Reps. Armstrong, Speier, Lofgren and Senators Grassley and Shaheen Introduce Bipartisan Survivors’ Bill of Rights in the States Act
WASHINGTON – Today, Congressman Kelly Armstrong (R-ND) joined Congresswomen Jackie Speier (D-CA) and Zoe Lofgren (D-CA) and Senators Chuck Grassley (R-IA) and Jeanne Shaheen (D-NH) to introduce the bipartisan, bicameral Survivors’ Bill of Rights in the States Act.
In 2016, Congress unanimously passed the Survivors’ Bill of Rights Act that guaranteed rights for survivors of sexual assault in federal cases and led to 42 similar laws passed. The Survivors’ Bill of Rights in the States Act builds on that legislation by ensuring that all survivors, not just those in federal cases, are protected.
“After enduring horrific situations, sexual assault victims often experience new traumas while navigating the criminal justice system. Our bill incentivizes states to guarantee that forensic evidence is preserved, victims are informed of forensic testing results, and are notified in writing if forensic evidence is scheduled to be destroyed. The collection and preservation of forensic evidence is key to bringing justice for victims, and I am honored to help advance this bipartisan legislation,” said Congressman Armstrong.
“One in five women and one in 38 men have experienced completed or attempted rape in their lifetime. What’s worse is that so many of them are further traumatized by our broken criminal justice system, which puts the burden on victims rather than perpetrators. This isn’t just a horrific violent crime, it’s an insidious public health issue that demands national outrage and attention,” said Congresswoman Speier. “No survivor should ever suffer the indignity of being charged for their rape kit or have their rape kits destroyed without their consent before the statute of limitations has expired. Survivors deserve better than a patchwork of laws that vary from state to state – their rights should be bedrock. This is how we can and will restore justice to a shattered process and ensure our brave survivors move forward while predators are held responsible for their vile crimes.”
“Survivors of sexual assault deserve meaningful access to justice at all levels of government,” said Congresswoman Lofgren. “Five years ago, strong women who walked into my office successfully fought for the passage of the Survivor’s Bill of Rights Act, which I was proud to lead. This legislation established vital rights for survivors, including the right of a survivor to access their evidence collection kit. The Survivors’ Bill of Rights in the States Act will take the important federal protections we achieved and encourage these protections in state cases.”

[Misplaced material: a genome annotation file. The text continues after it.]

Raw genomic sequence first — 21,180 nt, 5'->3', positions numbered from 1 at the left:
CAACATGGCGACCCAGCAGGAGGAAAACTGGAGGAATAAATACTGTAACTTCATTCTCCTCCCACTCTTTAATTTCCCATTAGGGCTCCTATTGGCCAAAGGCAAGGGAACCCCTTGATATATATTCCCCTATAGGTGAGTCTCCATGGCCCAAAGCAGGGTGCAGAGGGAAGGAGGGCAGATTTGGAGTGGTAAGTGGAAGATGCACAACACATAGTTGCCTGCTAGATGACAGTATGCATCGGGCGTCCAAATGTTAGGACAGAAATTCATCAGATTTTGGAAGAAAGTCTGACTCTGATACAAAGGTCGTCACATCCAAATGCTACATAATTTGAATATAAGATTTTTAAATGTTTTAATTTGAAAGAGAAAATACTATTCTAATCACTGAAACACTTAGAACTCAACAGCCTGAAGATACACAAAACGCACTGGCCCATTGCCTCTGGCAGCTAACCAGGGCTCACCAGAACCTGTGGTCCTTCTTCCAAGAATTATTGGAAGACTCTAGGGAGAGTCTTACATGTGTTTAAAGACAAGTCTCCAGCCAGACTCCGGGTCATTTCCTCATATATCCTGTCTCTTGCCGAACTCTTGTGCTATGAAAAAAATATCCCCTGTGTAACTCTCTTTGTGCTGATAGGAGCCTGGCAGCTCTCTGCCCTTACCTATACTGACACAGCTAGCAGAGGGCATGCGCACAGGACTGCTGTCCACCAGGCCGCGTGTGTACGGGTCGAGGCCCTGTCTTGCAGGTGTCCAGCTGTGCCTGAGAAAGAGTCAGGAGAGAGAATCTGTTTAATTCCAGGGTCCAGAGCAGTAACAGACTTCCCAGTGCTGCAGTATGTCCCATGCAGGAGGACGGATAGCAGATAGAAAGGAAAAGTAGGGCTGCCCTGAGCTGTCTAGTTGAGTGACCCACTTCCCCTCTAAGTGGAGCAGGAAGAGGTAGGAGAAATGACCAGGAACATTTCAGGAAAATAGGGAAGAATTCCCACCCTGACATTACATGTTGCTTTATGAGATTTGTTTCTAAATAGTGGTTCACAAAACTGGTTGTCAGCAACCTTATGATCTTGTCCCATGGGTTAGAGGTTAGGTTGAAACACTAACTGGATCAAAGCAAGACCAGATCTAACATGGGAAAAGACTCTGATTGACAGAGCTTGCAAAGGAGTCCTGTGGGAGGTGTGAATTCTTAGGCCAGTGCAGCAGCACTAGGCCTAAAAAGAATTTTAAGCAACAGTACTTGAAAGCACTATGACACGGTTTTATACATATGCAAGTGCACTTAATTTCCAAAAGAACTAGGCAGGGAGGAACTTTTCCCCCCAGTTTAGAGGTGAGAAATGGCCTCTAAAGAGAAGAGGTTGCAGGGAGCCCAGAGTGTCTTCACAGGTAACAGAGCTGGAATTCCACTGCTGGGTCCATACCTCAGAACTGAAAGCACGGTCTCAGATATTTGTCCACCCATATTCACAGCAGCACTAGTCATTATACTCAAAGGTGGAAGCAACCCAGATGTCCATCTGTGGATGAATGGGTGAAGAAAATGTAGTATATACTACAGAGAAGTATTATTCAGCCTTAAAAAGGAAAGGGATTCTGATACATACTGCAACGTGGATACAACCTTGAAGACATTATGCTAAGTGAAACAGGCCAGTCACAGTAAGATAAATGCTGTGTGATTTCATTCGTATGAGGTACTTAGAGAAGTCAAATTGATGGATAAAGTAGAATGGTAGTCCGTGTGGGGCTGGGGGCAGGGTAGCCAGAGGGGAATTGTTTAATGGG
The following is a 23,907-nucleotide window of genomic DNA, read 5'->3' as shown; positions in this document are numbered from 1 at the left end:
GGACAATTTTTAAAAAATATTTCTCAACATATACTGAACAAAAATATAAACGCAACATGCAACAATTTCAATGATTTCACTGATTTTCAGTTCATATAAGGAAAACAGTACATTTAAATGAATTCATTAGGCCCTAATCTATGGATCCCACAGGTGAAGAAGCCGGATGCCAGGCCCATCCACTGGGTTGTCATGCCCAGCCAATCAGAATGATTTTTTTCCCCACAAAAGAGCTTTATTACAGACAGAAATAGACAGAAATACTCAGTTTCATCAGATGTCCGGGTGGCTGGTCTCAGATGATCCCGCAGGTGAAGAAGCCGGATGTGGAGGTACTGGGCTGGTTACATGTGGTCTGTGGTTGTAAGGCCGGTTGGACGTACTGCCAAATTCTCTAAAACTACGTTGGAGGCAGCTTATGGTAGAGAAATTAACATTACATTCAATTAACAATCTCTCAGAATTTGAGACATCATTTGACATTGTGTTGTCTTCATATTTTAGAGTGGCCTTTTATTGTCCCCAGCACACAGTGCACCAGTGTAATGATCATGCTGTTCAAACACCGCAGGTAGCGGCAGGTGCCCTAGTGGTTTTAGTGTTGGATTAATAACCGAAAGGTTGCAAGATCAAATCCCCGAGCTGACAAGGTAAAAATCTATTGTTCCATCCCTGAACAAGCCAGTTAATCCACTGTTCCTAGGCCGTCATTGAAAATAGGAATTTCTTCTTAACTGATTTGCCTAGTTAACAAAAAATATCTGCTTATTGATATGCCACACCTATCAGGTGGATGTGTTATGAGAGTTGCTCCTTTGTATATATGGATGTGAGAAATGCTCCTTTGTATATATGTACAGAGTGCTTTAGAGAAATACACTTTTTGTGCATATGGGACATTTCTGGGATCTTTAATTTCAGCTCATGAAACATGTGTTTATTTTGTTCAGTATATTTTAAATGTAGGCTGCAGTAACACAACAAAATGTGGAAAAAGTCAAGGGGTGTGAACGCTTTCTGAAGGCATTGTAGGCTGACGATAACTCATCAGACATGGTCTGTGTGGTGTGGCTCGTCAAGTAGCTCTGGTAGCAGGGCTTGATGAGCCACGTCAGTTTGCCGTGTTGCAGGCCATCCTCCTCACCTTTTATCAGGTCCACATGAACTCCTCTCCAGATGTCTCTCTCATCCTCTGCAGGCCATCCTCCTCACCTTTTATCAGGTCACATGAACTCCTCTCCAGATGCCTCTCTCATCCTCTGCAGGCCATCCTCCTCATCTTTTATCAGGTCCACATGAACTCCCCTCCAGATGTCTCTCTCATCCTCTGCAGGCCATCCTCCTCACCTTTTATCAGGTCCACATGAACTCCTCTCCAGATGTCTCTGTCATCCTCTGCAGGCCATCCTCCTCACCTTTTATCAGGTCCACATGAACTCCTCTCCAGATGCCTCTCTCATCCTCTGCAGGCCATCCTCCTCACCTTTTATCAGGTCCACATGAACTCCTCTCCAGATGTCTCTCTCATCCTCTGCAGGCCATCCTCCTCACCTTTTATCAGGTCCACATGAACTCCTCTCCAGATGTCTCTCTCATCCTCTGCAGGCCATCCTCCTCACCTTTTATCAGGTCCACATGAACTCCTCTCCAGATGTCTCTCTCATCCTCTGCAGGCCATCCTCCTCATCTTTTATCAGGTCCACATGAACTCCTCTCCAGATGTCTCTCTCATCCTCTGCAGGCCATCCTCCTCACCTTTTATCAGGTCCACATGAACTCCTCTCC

“We must continue to support survivors of sexual assault and provide some much needed certainty about the preservation of evidence. Forensics kits are essential to delivering justice and holding perpetrators accountable,” said Senator Grassley. “This bipartisan legislation builds on my years of work to provide survivors with more resources. I’m glad to work with my colleagues across party lines and in both chambers of Congress to introduce this legislation and encourage states to apply the same standards across the country.”
“While some states have taken action to support survivors of sexual assault, it is egregious that survivors still are not guaranteed rights or protected in the majority of our fifty states. To create a more uniform criminal justice system that wholly supports survivors and ensures accountability, every state must pass legislation that protects these rights,” said Senator Shaheen. “My bill incentivizes states to do just that by codifying and standardizing survivor rights. I’m proud to help lead efforts in the Senate to change the culture around sexual assault and ensure survivors are supported in our justice system.”
The Survivors’ Bill of Rights in the States Act encourages states to ensure that survivors have, at minimum, the rights guaranteed to survivors under federal law. States that provide these rights would be entitled to 10 percent of their STOP formula grant funding, the largest Violence Against Women Act (VAWA) grant. These rights include:
- The right not to be prevented from, or charged for, receiving a medical forensic examination.
- The right to have a sexual assault evidence collection kit or its probative contents preserved without charge for the maximum applicable statute of limitations or 20 years, whichever is shorter.
- The right to be informed of any result of a sexual assault evidence collection kit.
- The right to be informed in writing of policies governing the kit’s collection and preservation.
- The right to be informed if the government intends to destroy or dispose of the kit, to receive written notice not later than 60 days before the date of the intended destruction or disposal, and the right, upon written request, to have the kit preserved.
“Every 73 seconds an American is sexually assaulted,” said Amanda Nguyen, founder and CEO of Rise. “We are so grateful that Congress is working together in a bipartisan way to support survivors across the country.”
“It is essential to give states the tools they need to pass strong protections for survivors of sexual assault. The Survivors Bill of Rights in the State Act incentivizes states to enact strong laws, and the National Alliance to End Sexual Violence is grateful to Senators Shaheen and Grassley and Rep. Speier for their leadership on this important legislation,” said Terri Poore, Policy Director, National Alliance to End Sexual Violence.